It can be negotiated and you wake up and figure out and then you can resell this property on a rap note and now you got a good down payment when you sell it. And then you get a cash load for 20 years and you’re like, man, this real estate debacle turned out to be great for me.
Mike: [00:29:19] Well, those are silver line.
I mean, the truth is, is, and you know this, and every downturn, we all get punched in the face. And, but for those that run away, you know, there is no upside for those that say, okay, what’s the recipe for this? How do I do this? What tool do I use for this? Is there’s always opportunity here as well. I mean, whenever, you know.
There’s certain industries that will be changed forever from certain certain downturns. There’s always industries that get wiped out, or people just like, for example, the movie theater industry, that thing has been a ticking time bomb forever. Stuff like this is like the nail in the coffin, right? It’s like, I just want, I could watch these things at home in my media room or on Netflix or prime or whatever.
Like that’s just a [00:30:00] matter of time. And truthfully, even in this downturn, they’re putting new releases on prime. You can just, you can rent them for like 20 bucks because those movies that worth the theater. There, they went to zero, you know, unless you do something like that. So I think that industry is right for the changing.
At the end of the day, the real estate market changes all the time, but there’s people and they need shelter and that’s, that’s never going to change, right. How the deals are structured is going to change and how things play out is going to change. But housing is not going away and people aren’t going away.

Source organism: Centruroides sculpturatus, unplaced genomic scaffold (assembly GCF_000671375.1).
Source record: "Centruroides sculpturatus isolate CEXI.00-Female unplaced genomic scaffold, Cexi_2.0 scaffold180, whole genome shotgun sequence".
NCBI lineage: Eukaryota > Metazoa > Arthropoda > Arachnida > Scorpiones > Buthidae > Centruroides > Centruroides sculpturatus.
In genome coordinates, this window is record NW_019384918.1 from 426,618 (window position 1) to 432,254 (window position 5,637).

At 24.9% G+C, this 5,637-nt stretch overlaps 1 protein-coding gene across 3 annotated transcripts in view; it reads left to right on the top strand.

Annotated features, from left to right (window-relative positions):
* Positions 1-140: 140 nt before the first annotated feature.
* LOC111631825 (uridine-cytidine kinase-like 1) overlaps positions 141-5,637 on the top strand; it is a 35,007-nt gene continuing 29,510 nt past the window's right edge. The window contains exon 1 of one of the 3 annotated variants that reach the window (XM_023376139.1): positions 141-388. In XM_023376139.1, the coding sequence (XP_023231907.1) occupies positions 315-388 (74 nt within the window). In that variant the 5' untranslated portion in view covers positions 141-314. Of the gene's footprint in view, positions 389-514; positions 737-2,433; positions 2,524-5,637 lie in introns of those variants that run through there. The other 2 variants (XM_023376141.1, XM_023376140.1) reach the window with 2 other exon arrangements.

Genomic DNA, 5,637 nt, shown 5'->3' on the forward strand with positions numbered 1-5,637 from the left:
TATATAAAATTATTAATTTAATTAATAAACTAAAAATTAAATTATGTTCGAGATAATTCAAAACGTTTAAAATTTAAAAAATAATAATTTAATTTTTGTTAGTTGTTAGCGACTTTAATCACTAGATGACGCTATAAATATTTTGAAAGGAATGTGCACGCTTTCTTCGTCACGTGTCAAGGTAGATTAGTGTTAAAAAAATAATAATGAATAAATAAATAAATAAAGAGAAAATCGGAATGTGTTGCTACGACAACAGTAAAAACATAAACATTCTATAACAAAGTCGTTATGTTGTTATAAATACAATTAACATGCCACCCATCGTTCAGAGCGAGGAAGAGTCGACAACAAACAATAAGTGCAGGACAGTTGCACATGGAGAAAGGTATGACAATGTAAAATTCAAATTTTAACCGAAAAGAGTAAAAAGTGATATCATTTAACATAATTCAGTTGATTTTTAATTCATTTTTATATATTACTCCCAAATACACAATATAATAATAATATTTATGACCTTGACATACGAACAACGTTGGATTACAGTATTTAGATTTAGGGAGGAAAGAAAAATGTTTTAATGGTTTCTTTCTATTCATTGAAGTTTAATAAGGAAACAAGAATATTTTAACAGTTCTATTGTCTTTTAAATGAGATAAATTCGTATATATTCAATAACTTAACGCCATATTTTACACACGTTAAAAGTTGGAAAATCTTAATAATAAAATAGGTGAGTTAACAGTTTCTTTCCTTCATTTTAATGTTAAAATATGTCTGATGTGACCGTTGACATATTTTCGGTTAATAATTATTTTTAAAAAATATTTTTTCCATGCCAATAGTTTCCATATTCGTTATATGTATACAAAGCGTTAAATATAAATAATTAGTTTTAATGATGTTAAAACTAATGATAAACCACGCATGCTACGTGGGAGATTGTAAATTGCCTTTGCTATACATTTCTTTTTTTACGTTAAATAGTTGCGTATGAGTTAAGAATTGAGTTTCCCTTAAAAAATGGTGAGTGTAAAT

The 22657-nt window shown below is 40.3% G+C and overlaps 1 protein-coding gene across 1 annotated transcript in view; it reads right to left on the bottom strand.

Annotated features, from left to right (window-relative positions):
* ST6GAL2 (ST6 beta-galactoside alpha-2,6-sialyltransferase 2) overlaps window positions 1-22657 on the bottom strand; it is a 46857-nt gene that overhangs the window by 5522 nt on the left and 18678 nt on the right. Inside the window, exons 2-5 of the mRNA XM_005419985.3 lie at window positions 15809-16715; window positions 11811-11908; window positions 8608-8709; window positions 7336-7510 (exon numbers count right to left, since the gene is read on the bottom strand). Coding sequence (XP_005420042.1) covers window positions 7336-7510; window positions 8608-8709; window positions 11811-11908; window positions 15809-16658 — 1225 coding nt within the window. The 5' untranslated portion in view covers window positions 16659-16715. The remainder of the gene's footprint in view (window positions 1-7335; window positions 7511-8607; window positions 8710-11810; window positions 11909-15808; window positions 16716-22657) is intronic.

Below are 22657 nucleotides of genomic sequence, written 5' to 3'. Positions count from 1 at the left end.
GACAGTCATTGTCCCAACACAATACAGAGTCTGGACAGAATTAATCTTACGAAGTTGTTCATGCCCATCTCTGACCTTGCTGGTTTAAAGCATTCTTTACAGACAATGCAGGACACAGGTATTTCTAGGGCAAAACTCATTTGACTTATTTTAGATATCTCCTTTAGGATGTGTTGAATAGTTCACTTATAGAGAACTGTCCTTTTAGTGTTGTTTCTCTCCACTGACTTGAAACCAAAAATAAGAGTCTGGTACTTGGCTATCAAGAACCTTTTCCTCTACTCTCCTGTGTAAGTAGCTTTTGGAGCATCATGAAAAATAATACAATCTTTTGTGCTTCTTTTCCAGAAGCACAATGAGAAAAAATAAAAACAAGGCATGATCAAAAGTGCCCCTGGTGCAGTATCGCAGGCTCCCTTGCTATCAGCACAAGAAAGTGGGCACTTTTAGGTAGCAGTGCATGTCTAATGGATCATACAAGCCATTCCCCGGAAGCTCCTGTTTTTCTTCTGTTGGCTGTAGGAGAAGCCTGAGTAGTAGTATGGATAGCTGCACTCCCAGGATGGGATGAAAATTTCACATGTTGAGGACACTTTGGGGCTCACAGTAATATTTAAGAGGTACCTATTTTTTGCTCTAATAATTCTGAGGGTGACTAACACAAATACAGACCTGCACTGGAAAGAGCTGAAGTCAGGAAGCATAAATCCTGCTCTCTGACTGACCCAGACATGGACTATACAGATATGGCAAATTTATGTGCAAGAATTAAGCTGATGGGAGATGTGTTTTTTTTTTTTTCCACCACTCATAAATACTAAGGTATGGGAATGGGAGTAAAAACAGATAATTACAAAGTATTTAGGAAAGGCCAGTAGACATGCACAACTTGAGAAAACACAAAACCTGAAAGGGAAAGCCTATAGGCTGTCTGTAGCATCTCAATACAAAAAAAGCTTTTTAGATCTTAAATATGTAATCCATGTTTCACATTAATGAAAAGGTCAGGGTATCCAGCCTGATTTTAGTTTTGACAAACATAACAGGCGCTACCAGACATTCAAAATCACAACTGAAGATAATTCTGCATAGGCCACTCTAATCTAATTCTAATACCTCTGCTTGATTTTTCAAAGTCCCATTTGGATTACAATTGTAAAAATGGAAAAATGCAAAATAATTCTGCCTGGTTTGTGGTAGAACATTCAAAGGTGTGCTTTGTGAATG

So there’s still an opportunity for us here.
Eddie: [00:30:30] Yeah, I agree. Aren’t my net worth changed more in the in the downturn markets than it ever did in the upturn markets? So just, you know, I mean, once again, I’m, I’m like everybody else. I’ve got lots of employees. I’ve got. You know, I’ve got people that are owed us money on a mortgage.
I mean, I’ve, I’m not Pollyanna in like, there’s no disruption. Sure. But you know, if you’re, if you’re mentally prepared for the disruption and you’ve got a structure that can handle it, then you know, the sun’s going to come out [00:31:00] again and you kind of, I’m already, I’m already deep into that play of what that
Mike: [00:31:05] may look like.
Yeah, yeah, absolutely. For those of you guys that did it, that missed this up front. Eddie is a creative, um, deal architect, and he kind of teaches people how to monetize deals that you couldn’t just pay cash for, that this doesn’t work. So you could use terms to negotiate. I mean, if you think about this, the average homeowner, you know, these numbers better than me, Eddie, but if you go buy a a hundred thousand dollar house, they get a hundred thousand dollar mortgage, let’s say, over the course of 30 years, depending on interest rates of course.